Day Trading Strategy has to be Executed Correctly

I have been trading for a long time, and I constantly emphasize the importance of discipline and perfect strategy execution to my students. In the real markets, every little mistake you make usually costs you significant amounts of money. Sometimes you make a "lucky" mistake, but it is a rarity.

Today, my first trade in 2008 was a mistake! After waiting patiently for an opportunity I decided to take a long position if the wheat price broke above 938.75. My normal method of entry is to enter a buy stop order at the breakout level. 

A moment after entering this order, I heard the bell ring on my trading screen and saw that I was short six contracts! I had entered my order in the wrong column and it ended up as a SELL stop order, instead of a BUY stop. As price was still below the target entry level, the Sell was triggered immediately.

So now I was short when I wanted to be long, and I expected price to move up sharply. What to do? Well, one thing NOT to do is accept your error, and hope the short trade works. I set a very tight stop and a limit order at my entry in the hope of getting out flat. In the event, the stop was triggered and I lost an average of .9 points per contract ($270) plus $36.60 brokerage. See the first and third lines in this fill report which record this sorry tale.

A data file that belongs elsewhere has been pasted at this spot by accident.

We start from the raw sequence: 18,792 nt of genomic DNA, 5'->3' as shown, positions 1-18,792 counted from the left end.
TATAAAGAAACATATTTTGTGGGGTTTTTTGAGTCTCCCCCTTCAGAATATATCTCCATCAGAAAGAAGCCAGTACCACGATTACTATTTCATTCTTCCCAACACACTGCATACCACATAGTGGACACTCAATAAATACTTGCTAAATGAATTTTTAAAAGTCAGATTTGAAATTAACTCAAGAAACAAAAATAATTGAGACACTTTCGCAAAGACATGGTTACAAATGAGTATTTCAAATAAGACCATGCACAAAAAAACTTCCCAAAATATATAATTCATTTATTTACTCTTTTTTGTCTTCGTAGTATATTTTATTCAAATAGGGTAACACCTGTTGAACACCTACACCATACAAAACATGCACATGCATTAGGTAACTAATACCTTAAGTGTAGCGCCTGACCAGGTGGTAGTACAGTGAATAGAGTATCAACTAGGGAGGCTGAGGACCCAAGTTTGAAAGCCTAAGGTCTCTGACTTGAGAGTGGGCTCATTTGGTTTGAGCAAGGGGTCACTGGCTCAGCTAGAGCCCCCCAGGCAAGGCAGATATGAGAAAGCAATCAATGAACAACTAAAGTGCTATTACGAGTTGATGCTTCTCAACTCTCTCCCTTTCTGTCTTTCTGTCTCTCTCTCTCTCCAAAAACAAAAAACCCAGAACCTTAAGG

Note, the times are in my local (Australian) times, not the time in Chicago. I was in this trade at 2:30:48 and out at 2:31:50 with a loss of over $300. I could have wished for a less expensive object lesson in the importance of executing my trading strategy perfectly.

However, this example also illustrates another important trait that helps you as a trader. There was a time when I would have beaten myself up for my error, been fearful of losing even more, and closed up shop for the day.

But the fact was that my entry signal was still valid, and in the fast moving day trading market there is no time for self recrimination. I immediately entered the Buy stop order correctly, and it was triggered a minute later at 2:32:38. After a further five minutes my target price was hit and I was out with 2.75 points profit per contract.

While it was good to end up in the black, this was not a satisfactory session. A day trader must minimize losses ruthlessly by cutting short losing positions and reducing trading costs (commissions and slippage) to a minimum. My loss tonight was completely avoidable and it will reduce my win to loss ratio.

You can learn more about my trading methods in my eBook



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